I awoke this morning to find that I have 10,005 followers on Twitter. In the grand scheme of things that fact isn’t worth a wet paper towel but I confess it gave me a little thrill. Ten thousand – a big number. It conjured up an image of all 10,000 breathlessly awaiting my next 140 characters. But then I remembered that Kim Kardashian has 18 million followers and I came back to my senses.
What is worth pondering, however, is the new world in which we live in which educators are not alone. I well recall as a young teacher thinking that I could count on one hand the number of people I could find in the profession as equally-passionate and interested in what I was interested in. Years later, I was able to receive a grant from the Dodge Foundation for a competition to unearth and share the best curriculum units under the thought experiment “What are the 10 best ways to teach Catcher in the Rye? No one knows: that’s how isolated we are in this field.”
I have also noticed that since I devoted my Twitter feed – grantwiggins, for the interested – to the sole role of sharing interesting and potentially useful education-related articles, stories or sites by subject area, my following increased fairly quickly. By contrast, when I was just being snarky or sharing dumb personal details, the numbers barely budged.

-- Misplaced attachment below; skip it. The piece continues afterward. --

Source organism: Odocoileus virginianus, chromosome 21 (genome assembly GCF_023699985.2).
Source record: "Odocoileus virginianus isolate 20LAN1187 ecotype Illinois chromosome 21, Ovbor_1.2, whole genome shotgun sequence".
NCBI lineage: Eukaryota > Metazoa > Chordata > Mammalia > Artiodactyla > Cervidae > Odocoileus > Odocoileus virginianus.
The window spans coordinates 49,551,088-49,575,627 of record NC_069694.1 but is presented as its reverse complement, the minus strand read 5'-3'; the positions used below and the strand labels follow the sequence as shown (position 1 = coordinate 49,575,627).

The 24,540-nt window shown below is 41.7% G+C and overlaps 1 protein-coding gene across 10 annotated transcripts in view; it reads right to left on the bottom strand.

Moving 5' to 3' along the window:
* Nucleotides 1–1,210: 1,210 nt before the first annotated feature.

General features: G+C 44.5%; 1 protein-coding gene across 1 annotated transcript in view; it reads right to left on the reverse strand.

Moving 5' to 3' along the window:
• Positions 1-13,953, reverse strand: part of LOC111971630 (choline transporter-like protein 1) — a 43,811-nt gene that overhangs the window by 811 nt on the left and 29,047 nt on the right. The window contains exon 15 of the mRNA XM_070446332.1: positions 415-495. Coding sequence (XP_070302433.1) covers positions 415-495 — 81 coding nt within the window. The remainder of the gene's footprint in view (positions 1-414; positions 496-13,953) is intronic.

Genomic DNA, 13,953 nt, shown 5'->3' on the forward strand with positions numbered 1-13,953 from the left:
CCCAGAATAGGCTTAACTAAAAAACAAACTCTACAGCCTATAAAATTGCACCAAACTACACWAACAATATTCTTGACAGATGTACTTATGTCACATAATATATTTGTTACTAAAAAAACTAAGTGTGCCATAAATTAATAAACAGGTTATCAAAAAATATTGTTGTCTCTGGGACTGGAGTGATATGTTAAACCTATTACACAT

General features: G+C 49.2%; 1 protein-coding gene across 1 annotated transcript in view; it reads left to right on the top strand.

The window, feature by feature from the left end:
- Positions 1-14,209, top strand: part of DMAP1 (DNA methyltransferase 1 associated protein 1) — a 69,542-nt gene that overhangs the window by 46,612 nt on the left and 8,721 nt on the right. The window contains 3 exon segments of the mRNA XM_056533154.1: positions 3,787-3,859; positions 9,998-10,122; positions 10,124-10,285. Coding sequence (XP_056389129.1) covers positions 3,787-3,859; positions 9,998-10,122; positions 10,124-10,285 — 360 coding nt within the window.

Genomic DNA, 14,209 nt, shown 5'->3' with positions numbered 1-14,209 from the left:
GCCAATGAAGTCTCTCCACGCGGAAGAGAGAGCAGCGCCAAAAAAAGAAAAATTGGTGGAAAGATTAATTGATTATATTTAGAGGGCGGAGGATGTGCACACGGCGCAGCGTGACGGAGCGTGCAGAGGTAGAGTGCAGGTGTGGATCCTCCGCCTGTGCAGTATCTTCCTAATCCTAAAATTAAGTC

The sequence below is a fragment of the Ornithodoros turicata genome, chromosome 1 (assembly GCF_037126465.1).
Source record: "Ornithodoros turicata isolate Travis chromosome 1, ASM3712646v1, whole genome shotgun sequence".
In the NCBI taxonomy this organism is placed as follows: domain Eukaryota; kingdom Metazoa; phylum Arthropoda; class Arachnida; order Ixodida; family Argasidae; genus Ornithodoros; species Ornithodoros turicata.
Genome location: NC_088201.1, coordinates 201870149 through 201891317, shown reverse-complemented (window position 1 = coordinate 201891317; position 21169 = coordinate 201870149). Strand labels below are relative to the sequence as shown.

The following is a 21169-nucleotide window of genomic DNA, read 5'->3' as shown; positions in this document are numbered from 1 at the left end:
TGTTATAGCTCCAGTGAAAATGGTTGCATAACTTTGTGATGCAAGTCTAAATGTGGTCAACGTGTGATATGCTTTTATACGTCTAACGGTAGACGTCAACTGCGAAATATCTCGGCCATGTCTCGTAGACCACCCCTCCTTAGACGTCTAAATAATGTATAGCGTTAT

But the real turning point in my own involvement in Twitter came when I posted a question. I asked what unheralded education books people recommended and I asked if people knew any great resources on a few technical topics. Within an hour I had over 100 useful tweets.
A few weeks ago I was asked by a follower to do a twitter book club of my new book on essential questions. We did it twice, and while the limits on characters was a bit limiting, it was surprisingly interesting, lively, and practical. It was even a little dramatic as you waited for the next tweet to pop up with either a question or a comment.
So, we’re not alone. There are like-minded, interested and interesting people out there that can now easily be found to help us have colleagues from all over the world who share our passions and desire to be better educators. That’s cool.
What new and interesting ways of working digitally have you found or experienced? Post a comment.